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Final Decision FIC2015-228
In the Matter of a Complaint by
FINAL DECISION
Rich Saluga,
     Complainant
     against
Docket #FIC 2015-228
Chairman, Board of Ethics,
Town of Brookfield;
Board of Ethics,
Town of Brookfield; and
Town of Brookfield,
     Respondents
December 16, 2015

     The above-captioned matter was heard as a contested case on October 15, 2015, at which time the complainant and the respondents appeared, stipulated to certain facts and presented testimony, exhibits and argument on the complaint. 
     1.  The respondents are public agencies within the meaning of §1-200(1), G.S.
     2.  By letter dated March 23, 2015 and filed March 26, 2015, the complainant appealed to the Commission, alleging that the respondents violated the Freedom of Information Act (“FOI Act”) in the following way:  by failing to announce that an executive session, which occurred as part of a February 26, 2015 regular meeting, had concluded and that the public portion of the meeting had reconvened. 
     3.  Section 1-225(a), G.S., provides, in relevant part, that “[t]he meetings of all public agencies, except executive sessions, as defined in subdivision (6) of section 1-200, shall be open to the public. . . .”
     4.  Section 1-200(6), G.S., provides, in relevant part, as follows:
“Executive sessions” means a meeting of a public agency at which the public is excluded for one or more of the following purposes: . . . (E) discussion of any matter which would result in the disclosure of public records or the information contained therein described in subsection (b) of section 1-210.
     5.  Section 1-225(f), G.S., provides as follows:
A public agency may hold an executive session as defined in subdivision (6) of section 1-200, upon an affirmative vote of two-thirds of the members of such body present and voting, taken at a public meeting and stating the reasons for such executive session, as defined in section 1-200.
     6.  The respondent Chairperson appeared at the contested case hearing and provided testimony. 
     7.  It is found that the respondent board properly convened a regular meeting on February 26, 2015.  It is found that, after the meeting had been called to order and after having conducted some of the public portion of the meeting, the board’s Chairperson moved to enter into executive session to accept two ethics complaints and to conduct a probable cause discussion with regard to the complaints.1   It is found that the Chairperson’s motion was seconded and, thereafter, unanimously supported by the other board members.  It is found that, at such time, the public (which consisted only of the complainant) was asked to leave the room.  It is found that the complainant left the room and the door to the meeting room was closed.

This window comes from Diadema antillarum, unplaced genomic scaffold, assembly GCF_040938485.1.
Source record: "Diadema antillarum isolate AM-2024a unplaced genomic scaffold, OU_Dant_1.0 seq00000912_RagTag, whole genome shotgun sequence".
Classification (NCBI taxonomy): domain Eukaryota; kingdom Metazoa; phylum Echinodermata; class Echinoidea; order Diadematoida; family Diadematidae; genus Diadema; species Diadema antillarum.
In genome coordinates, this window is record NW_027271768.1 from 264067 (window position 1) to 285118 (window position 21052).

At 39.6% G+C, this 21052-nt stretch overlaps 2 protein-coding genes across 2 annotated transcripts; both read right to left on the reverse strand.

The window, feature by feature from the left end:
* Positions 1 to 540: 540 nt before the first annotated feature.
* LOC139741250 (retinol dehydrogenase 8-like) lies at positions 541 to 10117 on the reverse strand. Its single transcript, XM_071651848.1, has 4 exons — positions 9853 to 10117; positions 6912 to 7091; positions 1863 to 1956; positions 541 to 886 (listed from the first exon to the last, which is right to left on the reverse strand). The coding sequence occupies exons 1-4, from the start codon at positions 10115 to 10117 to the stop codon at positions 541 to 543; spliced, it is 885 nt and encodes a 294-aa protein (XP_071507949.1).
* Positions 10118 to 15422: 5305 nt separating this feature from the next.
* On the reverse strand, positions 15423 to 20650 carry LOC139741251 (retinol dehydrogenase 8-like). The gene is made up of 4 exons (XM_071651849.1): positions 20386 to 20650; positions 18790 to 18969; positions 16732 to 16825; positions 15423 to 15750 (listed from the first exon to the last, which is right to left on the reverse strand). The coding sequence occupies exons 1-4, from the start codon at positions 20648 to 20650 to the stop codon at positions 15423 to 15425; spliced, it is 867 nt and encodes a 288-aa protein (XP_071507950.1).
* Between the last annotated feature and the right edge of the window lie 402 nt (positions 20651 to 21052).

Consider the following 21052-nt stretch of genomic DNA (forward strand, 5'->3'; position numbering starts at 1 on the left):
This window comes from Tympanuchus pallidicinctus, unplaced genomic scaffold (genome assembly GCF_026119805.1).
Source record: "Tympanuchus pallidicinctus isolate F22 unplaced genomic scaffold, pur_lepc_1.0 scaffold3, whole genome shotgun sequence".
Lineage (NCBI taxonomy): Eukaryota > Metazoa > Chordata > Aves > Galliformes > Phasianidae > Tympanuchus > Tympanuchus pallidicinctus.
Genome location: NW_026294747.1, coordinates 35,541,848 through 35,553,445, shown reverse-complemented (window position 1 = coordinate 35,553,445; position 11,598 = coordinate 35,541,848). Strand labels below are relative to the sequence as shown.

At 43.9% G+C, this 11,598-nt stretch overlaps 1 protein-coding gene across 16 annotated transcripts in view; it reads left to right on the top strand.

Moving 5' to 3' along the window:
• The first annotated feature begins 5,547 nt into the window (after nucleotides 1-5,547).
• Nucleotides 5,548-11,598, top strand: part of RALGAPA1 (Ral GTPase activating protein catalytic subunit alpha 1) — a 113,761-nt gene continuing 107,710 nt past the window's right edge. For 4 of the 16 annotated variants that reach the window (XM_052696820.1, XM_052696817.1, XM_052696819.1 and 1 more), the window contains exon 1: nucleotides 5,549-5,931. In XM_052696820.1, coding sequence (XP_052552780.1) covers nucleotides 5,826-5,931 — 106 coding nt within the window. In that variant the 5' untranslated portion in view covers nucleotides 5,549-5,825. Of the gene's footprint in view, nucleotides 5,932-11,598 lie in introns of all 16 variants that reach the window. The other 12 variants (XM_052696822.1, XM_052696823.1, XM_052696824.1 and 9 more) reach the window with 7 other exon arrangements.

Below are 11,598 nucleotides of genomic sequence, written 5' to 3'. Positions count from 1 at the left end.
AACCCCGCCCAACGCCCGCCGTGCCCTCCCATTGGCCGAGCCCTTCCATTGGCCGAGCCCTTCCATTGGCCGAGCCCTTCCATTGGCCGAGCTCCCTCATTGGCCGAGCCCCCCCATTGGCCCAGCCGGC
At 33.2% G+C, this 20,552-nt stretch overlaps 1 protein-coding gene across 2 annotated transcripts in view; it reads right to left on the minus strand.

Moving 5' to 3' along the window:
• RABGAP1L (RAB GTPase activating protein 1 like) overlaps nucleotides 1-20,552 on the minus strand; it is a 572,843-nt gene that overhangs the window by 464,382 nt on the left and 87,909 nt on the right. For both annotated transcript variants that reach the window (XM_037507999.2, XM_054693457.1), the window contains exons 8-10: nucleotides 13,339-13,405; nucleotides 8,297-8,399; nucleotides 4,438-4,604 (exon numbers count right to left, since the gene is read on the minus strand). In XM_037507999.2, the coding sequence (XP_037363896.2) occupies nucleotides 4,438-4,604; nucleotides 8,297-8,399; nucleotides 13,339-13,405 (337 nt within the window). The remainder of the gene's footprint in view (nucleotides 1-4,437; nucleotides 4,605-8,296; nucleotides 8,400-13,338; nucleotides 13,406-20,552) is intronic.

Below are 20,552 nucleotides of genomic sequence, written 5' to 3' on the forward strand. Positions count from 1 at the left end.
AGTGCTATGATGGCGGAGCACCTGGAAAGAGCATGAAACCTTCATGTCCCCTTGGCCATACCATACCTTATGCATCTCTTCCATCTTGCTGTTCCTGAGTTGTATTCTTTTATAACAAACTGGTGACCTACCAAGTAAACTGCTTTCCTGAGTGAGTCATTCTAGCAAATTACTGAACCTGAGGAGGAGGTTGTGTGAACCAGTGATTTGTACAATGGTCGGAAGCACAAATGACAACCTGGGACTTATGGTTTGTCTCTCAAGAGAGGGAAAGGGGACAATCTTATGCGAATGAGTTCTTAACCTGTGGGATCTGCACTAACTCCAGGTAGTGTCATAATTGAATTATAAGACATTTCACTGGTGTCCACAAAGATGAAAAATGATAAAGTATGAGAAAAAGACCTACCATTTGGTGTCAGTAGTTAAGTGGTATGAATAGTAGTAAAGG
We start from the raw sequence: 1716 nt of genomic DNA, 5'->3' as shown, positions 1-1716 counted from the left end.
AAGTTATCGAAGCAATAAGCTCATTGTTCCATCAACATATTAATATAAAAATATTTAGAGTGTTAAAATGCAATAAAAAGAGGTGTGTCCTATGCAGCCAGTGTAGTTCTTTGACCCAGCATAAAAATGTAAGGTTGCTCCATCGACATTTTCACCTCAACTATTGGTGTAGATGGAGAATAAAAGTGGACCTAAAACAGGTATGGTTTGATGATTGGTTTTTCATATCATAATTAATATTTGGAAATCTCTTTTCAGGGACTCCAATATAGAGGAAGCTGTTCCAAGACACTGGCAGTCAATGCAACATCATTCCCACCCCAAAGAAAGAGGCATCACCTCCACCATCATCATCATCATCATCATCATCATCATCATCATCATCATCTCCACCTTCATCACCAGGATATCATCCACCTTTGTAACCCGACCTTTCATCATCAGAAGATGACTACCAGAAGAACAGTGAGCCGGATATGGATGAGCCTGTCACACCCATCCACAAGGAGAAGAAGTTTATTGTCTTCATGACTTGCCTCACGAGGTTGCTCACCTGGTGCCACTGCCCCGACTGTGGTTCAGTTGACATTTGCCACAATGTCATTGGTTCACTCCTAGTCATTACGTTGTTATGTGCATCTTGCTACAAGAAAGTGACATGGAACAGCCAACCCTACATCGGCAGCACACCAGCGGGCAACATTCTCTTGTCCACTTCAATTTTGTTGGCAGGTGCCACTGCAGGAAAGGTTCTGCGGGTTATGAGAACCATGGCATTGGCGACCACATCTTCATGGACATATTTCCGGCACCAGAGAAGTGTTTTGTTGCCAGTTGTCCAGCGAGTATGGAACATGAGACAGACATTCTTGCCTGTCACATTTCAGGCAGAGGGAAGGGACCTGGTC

1
The Commission notes that §7-148h(a), G.S., permits the respondents to investigate allegations of unethical conduct against any official, officer or employee of their town, with the requirement that the provisions of §1-82a (a) - (e), G.S., apply to any such investigation. The Commission further notes that the §1-82a(a), G.S., provides, in relevant part, that, unless and until a finding of probable cause is made, "a complaint alleging a violation of this part. . . shall be confidential except upon request of the respondent." Accordingly, while not at issue in this case, it is clear that the respondents properly convened in executive session pursuant to §1-200(6)(E) to accept the two ethics complaints and to discuss the allegations contained therein.
     8.  It is found that, once the executive session portion of the respondent board’s meeting had concluded, the Chairperson opened the meeting room door and secured the door open with a door wedge.  It is found that, as she was securing the door, the Chairperson saw that the complainant was engaged in a conversation with another citizen in the hallway in front of the meeting room.  At this time, it is found that the respondents reconvened the meeting in public and continued with their business.
     9.  The complainant contends that, once the respondents closed the door for the executive session, they never opened it again until the meeting was over and therefore the respondents improperly conducted the business following the executive session behind closed doors.  The complainant further contends that this Commission should be suspect of the Chairperson’s testimony. 
     10. However, no evidence was produced at the contested case hearing that would in any way shed a negative light on the Chairperson’s testimony. 
     11. It is found that the respondents properly conducted the February 26, 2015 executive session. 
     12. Accordingly, it is concluded that the respondents did not violate the FOI Act, as alleged in the complaint. 
     The following order by the Commission is hereby recommended on the basis of the record concerning the above-captioned complaint
     1.  The complaint is hereby dismissed.
Approved by Order of the Freedom of Information Commission at its regular meeting of December 16, 2015.

_______________________
Cynthia A. Cannata
Acting Clerk of the Commission

PURSUANT TO SECTION 4-180(c), G.S., THE FOLLOWING ARE THE NAMES OF EACH PARTY AND THE MOST RECENT MAILING ADDRESS, PROVIDED TO THE FREEDOM OF INFORMATION COMMISSION, OF THE PARTIES OR THEIR AUTHORIZED REPRESENTATIVE.
THE PARTIES TO THIS CONTESTED CASE ARE:
Rich Saluga
Newbury Village
32 Great Heron Lane
Brookfield, CT 06804
Chairman, Board of Ethics, Town of Brookfield;
Board of Ethics, Town of Brookfield; and
Town of Brookfield
c/o Thomas W. Beecher, Esq.
Collins Hannafin, P.C.
148 Deer Hill Avenue
Danbury, CT  06810
____________________________
Cynthia A. Cannata
Acting Clerk of the Commission
FIC/2015-228/FD/cac/12/16/2015